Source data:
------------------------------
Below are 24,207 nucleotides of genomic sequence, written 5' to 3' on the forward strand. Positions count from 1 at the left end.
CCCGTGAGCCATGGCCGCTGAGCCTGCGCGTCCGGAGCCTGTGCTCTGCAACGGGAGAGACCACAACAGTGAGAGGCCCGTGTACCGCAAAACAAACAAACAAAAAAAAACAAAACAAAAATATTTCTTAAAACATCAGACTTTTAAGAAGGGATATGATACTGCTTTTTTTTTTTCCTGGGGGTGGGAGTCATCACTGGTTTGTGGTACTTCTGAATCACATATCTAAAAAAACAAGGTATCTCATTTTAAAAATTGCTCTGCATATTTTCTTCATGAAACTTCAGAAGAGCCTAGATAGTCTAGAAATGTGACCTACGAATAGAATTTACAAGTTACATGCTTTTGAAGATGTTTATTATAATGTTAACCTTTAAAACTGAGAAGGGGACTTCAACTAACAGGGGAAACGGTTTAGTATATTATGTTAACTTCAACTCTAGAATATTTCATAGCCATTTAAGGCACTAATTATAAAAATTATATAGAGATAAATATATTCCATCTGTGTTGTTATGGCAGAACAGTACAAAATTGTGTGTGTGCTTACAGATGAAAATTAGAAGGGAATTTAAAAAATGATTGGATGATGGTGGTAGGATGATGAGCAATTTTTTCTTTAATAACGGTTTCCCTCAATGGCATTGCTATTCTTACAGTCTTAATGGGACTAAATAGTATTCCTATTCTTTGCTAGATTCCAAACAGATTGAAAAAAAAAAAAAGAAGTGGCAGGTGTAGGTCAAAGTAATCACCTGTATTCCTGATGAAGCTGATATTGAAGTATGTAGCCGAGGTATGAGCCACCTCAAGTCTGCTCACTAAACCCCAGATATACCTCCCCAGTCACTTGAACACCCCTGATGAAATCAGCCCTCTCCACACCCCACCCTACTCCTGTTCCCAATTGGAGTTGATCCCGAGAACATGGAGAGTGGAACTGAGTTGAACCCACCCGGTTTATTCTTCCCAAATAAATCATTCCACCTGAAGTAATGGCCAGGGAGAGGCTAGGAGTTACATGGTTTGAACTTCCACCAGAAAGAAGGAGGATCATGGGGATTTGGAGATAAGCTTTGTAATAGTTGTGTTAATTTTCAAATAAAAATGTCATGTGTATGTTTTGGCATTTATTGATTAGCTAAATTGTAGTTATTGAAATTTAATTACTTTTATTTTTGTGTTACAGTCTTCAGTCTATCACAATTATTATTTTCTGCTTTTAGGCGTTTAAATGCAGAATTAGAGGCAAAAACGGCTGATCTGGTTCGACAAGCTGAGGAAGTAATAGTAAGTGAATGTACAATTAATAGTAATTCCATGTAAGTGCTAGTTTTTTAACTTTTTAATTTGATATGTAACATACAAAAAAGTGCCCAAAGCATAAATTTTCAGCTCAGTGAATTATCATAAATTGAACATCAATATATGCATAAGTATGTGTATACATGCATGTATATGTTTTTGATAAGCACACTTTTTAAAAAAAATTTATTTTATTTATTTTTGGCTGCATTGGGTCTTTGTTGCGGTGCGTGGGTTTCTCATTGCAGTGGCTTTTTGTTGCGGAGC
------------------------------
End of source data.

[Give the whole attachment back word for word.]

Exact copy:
Below are 24,207 nucleotides of genomic sequence, written 5' to 3' on the forward strand. Positions count from 1 at the left end.
CCCGTGAGCCATGGCCGCTGAGCCTGCGCGTCCGGAGCCTGTGCTCTGCAACGGGAGAGACCACAACAGTGAGAGGCCCGTGTACCGCAAAACAAACAAACAAAAAAAAACAAAACAAAAATATTTCTTAAAACATCAGACTTTTAAGAAGGGATATGATACTGCTTTTTTTTTTTCCTGGGGGTGGGAGTCATCACTGGTTTGTGGTACTTCTGAATCACATATCTAAAAAAACAAGGTATCTCATTTTAAAAATTGCTCTGCATATTTTCTTCATGAAACTTCAGAAGAGCCTAGATAGTCTAGAAATGTGACCTACGAATAGAATTTACAAGTTACATGCTTTTGAAGATGTTTATTATAATGTTAACCTTTAAAACTGAGAAGGGGACTTCAACTAACAGGGGAAACGGTTTAGTATATTATGTTAACTTCAACTCTAGAATATTTCATAGCCATTTAAGGCACTAATTATAAAAATTATATAGAGATAAATATATTCCATCTGTGTTGTTATGGCAGAACAGTACAAAATTGTGTGTGTGCTTACAGATGAAAATTAGAAGGGAATTTAAAAAATGATTGGATGATGGTGGTAGGATGATGAGCAATTTTTTCTTTAATAACGGTTTCCCTCAATGGCATTGCTATTCTTACAGTCTTAATGGGACTAAATAGTATTCCTATTCTTTGCTAGATTCCAAACAGATTGAAAAAAAAAAAAAGAAGTGGCAGGTGTAGGTCAAAGTAATCACCTGTATTCCTGATGAAGCTGATATTGAAGTATGTAGCCGAGGTATGAGCCACCTCAAGTCTGCTCACTAAACCCCAGATATACCTCCCCAGTCACTTGAACACCCCTGATGAAATCAGCCCTCTCCACACCCCACCCTACTCCTGTTCCCAATTGGAGTTGATCCCGAGAACATGGAGAGTGGAACTGAGTTGAACCCACCCGGTTTATTCTTCCCAAATAAATCATTCCACCTGAAGTAATGGCCAGGGAGAGGCTAGGAGTTACATGGTTTGAACTTCCACCAGAAAGAAGGAGGATCATGGGGATTTGGAGATAAGCTTTGTAATAGTTGTGTTAATTTTCAAATAAAAATGTCATGTGTATGTTTTGGCATTTATTGATTAGCTAAATTGTAGTTATTGAAATTTAATTACTTTTATTTTTGTGTTACAGTCTTCAGTCTATCACAATTATTATTTTCTGCTTTTAGGCGTTTAAATGCAGAATTAGAGGCAAAAACGGCTGATCTGGTTCGACAAGCTGAGGAAGTAATAGTAAGTGAATGTACAATTAATAGTAATTCCATGTAAGTGCTAGTTTTTTAACTTTTTAATTTGATATGTAACATACAAAAAAGTGCCCAAAGCATAAATTTTCAGCTCAGTGAATTATCATAAATTGAACATCAATATATGCATAAGTATGTGTATACATGCATGTATATGTTTTTGATAAGCACACTTTTTAAAAAAAATTTATTTTATTTATTTTTGGCTGCATTGGGTCTTTGTTGCGGTGCGTGGGTTTCTCATTGCAGTGGCTTTTTGTTGCGGAGC